We impose a ‘circular ready’ requirement complete with an agreed set of KPIs so that sustainability is embedded in every design project.

Hyelin Lee

Product Designer at Philips

Sustainability is a big topic nowadays. How do you integrate sustainability into your work as a designer?

I’m not only a volunteer sustainability ambassador for the precision diagnostics design team, but an important part of my job is ensuring that the design process encompasses the full life-cycle of the target solution. We carefully select the materials we use, and when we choose a supplier, we ask questions such as can they make it from recycled materials, and how easily can the parts be assembled and disassembled so they are easy to repair or recycle. We also focus on modular designs, enabling us to create platforms rather than one-off designs. We impose a ‘circular ready’ requirement complete with an agreed set of KPIs so that sustainability is embedded in every design project.

You worked on the design of Philips’ award-winning MR 5300 scanner. What makes it unique?


What makes Philips MR 5300 unique is that we truly focused on the patient and staff experience while expressing innovative design. The MR 5300 introduced an integral solution combining a new series of anterior coils and a new patient mattress, interface box, and upgraded software. The solution enables a fast and easy workflow focused on simplifying the patient setup through interactive on-screen coil guidance, flexible and lightweight coils, and a unique cable management system. Firstly, we elevated the user interface to a more intuitive design that guides the user to set up the coils effortlessly and efficiently. Secondly, the new coils are flexible, lightweight and multipurpose. Rather than the patient needing to adapt to the coils, the coils adapt to the patient. Finally, the new mattress improves patient setup, comfort, and cable management by providing a space to channel the cables and isolate them from patient’s body. During usability testing, we demonstrated that our coils were 75% lighter than equivalent coils, and that the change-over time for patient setup during routine exams was 30% shorter. And from a sustainability point of view, we made a really big game-changer, because the MR 5300 only uses 7 liters of helium instead of thousands of liters, which also makes it smaller, lighter, and easier to install in a hospital.

You also did important research and design on the breast coils for the scanner to improve the experience for both patients and staff. What did you do?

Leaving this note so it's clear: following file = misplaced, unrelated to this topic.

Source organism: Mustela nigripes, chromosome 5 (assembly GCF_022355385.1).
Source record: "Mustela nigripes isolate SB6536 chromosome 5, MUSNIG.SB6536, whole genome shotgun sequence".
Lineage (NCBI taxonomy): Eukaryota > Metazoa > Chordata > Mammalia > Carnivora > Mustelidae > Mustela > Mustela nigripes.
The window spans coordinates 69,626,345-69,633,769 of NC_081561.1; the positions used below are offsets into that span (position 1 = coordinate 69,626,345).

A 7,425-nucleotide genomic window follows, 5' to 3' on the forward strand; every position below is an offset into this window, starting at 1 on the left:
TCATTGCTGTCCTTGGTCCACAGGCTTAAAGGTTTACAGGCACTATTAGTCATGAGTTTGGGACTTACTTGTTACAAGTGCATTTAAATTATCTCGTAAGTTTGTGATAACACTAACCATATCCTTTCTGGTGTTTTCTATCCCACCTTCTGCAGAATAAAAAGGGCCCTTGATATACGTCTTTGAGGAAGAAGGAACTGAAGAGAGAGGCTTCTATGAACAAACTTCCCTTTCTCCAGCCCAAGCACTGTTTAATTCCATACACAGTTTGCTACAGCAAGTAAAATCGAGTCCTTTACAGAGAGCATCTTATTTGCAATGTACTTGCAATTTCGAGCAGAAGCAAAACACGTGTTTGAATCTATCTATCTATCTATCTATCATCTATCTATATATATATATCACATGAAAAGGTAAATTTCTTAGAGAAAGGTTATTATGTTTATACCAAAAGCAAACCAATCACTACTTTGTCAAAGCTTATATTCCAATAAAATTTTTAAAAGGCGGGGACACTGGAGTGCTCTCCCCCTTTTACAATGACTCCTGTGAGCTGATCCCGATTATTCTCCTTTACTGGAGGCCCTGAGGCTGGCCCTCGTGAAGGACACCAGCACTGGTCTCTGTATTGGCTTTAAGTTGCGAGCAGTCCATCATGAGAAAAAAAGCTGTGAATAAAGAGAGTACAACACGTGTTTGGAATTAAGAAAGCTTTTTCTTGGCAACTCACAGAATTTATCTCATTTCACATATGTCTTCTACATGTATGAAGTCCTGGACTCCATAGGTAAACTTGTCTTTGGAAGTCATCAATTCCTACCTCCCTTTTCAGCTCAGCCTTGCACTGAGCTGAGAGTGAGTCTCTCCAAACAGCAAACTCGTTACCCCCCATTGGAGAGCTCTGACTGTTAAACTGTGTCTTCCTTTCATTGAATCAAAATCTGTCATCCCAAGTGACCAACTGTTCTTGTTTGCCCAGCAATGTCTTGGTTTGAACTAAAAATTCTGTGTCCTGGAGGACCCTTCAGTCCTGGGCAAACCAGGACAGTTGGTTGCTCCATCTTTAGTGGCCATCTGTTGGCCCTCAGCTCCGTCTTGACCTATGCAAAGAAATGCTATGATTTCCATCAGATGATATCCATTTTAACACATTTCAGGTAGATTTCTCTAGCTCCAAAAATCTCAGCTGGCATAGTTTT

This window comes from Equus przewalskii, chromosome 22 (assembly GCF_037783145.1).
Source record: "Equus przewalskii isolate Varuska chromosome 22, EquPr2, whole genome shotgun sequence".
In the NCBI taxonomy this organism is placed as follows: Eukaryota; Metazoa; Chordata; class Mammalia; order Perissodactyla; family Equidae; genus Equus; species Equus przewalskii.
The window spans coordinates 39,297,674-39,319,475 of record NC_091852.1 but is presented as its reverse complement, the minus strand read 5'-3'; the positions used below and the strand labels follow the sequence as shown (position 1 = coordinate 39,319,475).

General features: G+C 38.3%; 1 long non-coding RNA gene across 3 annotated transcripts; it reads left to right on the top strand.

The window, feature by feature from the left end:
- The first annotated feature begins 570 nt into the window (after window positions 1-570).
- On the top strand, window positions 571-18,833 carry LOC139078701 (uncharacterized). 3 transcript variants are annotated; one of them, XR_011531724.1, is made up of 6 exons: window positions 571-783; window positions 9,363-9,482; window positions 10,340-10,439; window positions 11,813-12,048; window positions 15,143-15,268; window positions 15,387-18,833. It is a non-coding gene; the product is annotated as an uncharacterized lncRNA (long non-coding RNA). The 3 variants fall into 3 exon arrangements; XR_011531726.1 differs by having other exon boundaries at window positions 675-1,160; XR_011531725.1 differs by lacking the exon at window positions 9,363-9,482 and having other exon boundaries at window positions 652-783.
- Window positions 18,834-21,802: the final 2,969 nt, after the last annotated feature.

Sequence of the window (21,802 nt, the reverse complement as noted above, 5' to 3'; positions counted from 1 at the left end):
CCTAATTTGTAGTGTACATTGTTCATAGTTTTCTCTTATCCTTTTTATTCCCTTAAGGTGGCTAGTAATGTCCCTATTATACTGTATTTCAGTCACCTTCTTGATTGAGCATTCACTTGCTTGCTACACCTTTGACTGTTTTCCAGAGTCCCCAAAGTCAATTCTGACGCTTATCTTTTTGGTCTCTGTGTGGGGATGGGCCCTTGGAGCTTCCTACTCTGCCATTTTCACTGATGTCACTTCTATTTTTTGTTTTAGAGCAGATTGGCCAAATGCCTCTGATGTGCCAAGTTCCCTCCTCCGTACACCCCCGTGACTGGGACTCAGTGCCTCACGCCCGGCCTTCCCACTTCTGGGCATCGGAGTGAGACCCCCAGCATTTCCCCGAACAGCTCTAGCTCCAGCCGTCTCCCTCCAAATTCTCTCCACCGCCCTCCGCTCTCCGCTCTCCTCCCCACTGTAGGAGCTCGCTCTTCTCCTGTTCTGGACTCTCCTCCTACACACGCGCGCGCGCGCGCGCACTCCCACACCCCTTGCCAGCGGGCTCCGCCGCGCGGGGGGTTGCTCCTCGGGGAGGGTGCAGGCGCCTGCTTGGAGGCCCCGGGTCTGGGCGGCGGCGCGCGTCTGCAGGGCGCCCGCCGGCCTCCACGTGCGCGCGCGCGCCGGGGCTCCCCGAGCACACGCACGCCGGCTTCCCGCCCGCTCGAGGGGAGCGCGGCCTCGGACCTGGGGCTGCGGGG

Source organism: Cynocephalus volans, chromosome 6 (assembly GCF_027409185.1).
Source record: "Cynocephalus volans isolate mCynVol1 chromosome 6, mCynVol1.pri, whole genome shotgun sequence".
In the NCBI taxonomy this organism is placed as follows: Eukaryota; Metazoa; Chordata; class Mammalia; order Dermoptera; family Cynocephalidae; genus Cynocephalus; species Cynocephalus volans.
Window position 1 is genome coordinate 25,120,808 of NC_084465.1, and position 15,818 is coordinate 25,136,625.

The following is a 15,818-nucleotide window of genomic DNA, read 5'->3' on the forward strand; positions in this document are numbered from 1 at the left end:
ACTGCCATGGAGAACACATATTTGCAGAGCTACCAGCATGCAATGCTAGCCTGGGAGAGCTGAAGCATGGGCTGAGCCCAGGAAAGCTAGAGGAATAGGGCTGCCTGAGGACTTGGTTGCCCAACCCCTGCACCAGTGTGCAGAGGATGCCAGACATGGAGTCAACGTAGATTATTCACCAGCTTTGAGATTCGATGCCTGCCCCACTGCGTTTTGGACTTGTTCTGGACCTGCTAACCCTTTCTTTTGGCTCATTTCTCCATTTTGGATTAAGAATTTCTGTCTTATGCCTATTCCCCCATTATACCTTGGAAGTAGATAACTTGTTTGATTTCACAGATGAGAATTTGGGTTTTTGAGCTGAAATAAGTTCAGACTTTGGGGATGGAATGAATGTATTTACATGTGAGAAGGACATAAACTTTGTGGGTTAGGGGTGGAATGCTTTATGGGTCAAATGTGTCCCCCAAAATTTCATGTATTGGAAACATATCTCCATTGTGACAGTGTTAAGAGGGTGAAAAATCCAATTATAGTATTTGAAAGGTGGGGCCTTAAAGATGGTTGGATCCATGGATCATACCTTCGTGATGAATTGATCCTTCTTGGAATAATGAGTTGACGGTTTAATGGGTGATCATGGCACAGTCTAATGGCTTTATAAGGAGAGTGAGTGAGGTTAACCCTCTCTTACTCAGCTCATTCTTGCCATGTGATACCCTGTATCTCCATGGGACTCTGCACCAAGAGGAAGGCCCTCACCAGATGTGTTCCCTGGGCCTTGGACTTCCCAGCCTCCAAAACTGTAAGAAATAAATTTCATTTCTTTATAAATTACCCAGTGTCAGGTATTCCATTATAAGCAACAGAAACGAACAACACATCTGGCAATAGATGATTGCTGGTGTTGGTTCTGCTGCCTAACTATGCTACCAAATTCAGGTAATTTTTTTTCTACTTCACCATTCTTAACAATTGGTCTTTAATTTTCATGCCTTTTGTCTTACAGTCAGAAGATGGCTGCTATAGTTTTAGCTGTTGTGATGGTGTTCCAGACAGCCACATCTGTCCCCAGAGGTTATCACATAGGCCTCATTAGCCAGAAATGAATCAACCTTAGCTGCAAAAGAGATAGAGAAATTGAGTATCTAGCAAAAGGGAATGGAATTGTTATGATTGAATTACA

I was part of the research project developing the breast coils for the scanner, which because of my mother’s experience of breast cancer was very rewarding. We started from the user perspective and crafted new comfort foams and details using appropriate materials to meet their needs. Whenever I design something, I try to imagine I am the person who will use it – so how well would the design fit if I was the patient. We have a test bay in the design center in Best, where the MR scanners are set up exactly as they would be in a hospital, which means I could lie down and test my breast coil concept to see how it feels.

Philips Ingenia MR

Product designer Hyelin Lee at work at Philips

What would you say is your overall philosophy when it comes to improving people’s lives?

In Korea we have a saying ‘Go Jin Gam Rae’, which means ‘sweet after bitter’ or ‘pleasure follows pain’.  It means you have to be patient until you achieve what you really want. Every day I have something important and challenging to do and something urgent, but I always try to prioritize long-term goals rather than immediate urgency. I also think that design is not just about creating beauty. Its real impact is in its useability and end-user value. I think you have to be very open-minded to appreciate more than just making beautiful products. Yes, it’s very nice to have a beautiful portfolio but what does it mean, what is the value to the user, what will users think about your design. Have you tested it with them? It’s the thinking behind the design and how meaningful it is that really matters.

For more information on Philips Experience Design, click here.

Share on social media

  • Link copied



Joost Maltha

Joost Maltha

Philips Global Press Office

Tel: +31 6 10 55 8116

You are about to visit a Philips global content page


Related news

You are about to visit a Philips global content page


Our site can best be viewed with the latest version of Microsoft Edge, Google Chrome or Firefox.